The value(s) of motherhood

Last week church was awesome, mostly because the new bassist is super handsome (ok...and married to me). But besides all that eye and ear candy (is it getting weird yet? kinda?) the message- given by a guy not married to me- was incredibly inspiring. Ryan Wilkins, a musician and our worship director, and shared a message Three Values of Worship. He had a beautiful perspective on the way we were made to know and love our creator...But as he spoke, I was struck by how clearly these ideas also fit the task of motherhood. God has designed us for a big, pure, intentional love with Him, but He's also blessed us with earthly relationships with some tiny messy humans, and has called us to love them- boldly, humbly and with great intention.

As I listened and reflected, I was inspired (and convicted) with what it might look like to truly love my kids with the values Ryan described...

Complete abandon

In John 12:1-8, Mary washed Jesus' feet, which is a lesson unto itself on giving, (I know, I know, you've heard this before...) but did you know that the perfume she used was worth a year's wages? I cringe when my toddler gets her grubby cookie hands on my nice work shirt. How much more would it take to give to the point of extravagance? I have that type of love for them in my heart, but do my actions always line up with my feelings? Am I regularly pouring out love- extravagant love- onto my children?

This season with two toddling littles, requires a certain set of tasks from me: patience when one insists on putting her shoes on "all by myself!!" (especially when I'm already running 10 minutes late); grace when the other one drops her sippy cup of milk for the 8th time in a row (when at least times 5 and 7 were on purpose), and comfort when they (both) wail in the middle of the night and I'm not sure I can pry myself off my mattress. Sure, these tasks are ordinary, but the sheer number of times they must be repeated, combined with the enthusiasm I'm supposed to muster up every, single, time, THAT transforms even my mundane everyday endeavors into extravagant love territory. And when I think about the future, the possibility of my daughters describing me as someone who loved them with abandon, is a awesome and worthy goal.

It's not easy to love this way, but it should be my privilege to love this way; wholly and completely, giving whatever I have, regardless of cost.

Higher, Mama, higher.

Higher, Mama, higher.

Ultimate humility

We all know the verse about becoming like a child in order to enter the Kindom of Heaven...So much so, that it can seem trite. But the concept of humility is something I need to hear about again. And again. And again. Because apparently it takes me seven (or seventy times seven) times to learn the value of setting myself aside, in order to look at the world with wonder, and openness. Kids have a way of making you humble (a lot of ways, actually, including but not limited to: public wailing/gnashing of teeth, constant body fluid leaking/sharing/smearing/announcing, and general doing all the things you swore your children would never do). I never had it all together (it, meaning my life), but before I had kids I could at least fake it pretty well. But parenthood has stripped me of that ability.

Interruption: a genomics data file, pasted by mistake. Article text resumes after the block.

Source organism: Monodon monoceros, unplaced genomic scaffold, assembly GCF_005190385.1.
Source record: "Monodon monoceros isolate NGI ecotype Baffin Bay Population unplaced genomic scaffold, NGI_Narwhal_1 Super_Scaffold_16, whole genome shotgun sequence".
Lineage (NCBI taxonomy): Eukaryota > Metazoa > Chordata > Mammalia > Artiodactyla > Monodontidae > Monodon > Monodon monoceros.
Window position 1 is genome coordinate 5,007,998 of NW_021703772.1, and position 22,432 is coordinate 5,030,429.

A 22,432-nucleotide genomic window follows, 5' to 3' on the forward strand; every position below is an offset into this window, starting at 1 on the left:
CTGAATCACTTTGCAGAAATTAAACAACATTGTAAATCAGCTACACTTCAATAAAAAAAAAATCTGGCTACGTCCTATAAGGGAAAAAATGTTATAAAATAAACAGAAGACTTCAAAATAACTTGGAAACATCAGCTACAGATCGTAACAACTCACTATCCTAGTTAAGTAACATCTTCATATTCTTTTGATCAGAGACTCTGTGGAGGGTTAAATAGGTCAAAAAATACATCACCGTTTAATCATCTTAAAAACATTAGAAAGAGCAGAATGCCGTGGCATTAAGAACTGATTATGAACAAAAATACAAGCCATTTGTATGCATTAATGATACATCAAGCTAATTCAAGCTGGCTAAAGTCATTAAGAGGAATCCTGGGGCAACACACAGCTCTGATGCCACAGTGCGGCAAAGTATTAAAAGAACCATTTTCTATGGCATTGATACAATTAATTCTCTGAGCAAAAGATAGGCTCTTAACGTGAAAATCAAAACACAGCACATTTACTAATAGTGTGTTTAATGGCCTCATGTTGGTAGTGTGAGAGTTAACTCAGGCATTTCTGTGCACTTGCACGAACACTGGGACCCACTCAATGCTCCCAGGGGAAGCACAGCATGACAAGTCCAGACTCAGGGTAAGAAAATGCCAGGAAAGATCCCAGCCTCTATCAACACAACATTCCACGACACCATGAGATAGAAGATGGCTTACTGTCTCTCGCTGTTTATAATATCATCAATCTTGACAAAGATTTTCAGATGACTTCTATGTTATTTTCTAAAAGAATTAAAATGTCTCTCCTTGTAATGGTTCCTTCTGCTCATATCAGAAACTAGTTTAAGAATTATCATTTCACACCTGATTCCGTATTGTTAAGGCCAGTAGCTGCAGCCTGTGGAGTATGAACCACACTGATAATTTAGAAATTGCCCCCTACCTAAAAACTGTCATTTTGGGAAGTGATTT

Hanging out in the wild, messy, confusing, but awe-filled world of children has showed me my limits, illuminated my weaknesses, and taught me that I don't have it all figured out. And that's a rough, but beautiful thing.

Drawings don't have to be perfect. But they should totally use ALL the colors.

Drawings don't have to be perfect. But they should totally use ALL the colors.

Being totally present 

"As Jesus and his disciples were on their way, he came to a village where a woman named Martha opened her home to him. She had a sister called Mary, who sat at the Lord’s feet listening to what he said. But Martha was distracted by all the preparations that had to be made. She came to him and asked, “Lord, don’t you care that my sister has left me to do the work by myself? Tell her to help me!” “Martha, Martha,” the Lord answered, “you are worried and upset about many things, but few things are needed—or indeed only one. Mary has chosen what is better, and it will not be taken away from her.” - Luke 10:38-42


Jesus doesn't want to hear about all the things I have going on. (Though He would listen...He always listens), the same way my kids don't care about the thousands of things that preoccupy me when they're trying to get my attention. God- and my children- they're not concerned with all the stuff around me, they just want me. And a chance to have real communication, real connection and a real relationship.

So I am not called to do all the things, or be all the things. (or pin all the pins, or tweet all the tweets). I am called to be present. In the car with my kids. During bathtime. For bedtime. At the feet of Jesus.

Don't get confused...these are not actually the feet of Jesus.

Don't get confused...these are not actually the feet of Jesus.


What's your take- do you feel a connection between the call to worship and the call of motherhood? What is parenthood teaching you about extravagant, humble, and intentional love?

I'd love the chance to connect with you through my blog, or on all the things: instagram | twitter | facebook. (but if I don't answer promptly, please assume it's because I'm off loving my kids with my entire being. Well...likely I'm napping, but otherwise, it's totally the loving them thing.)


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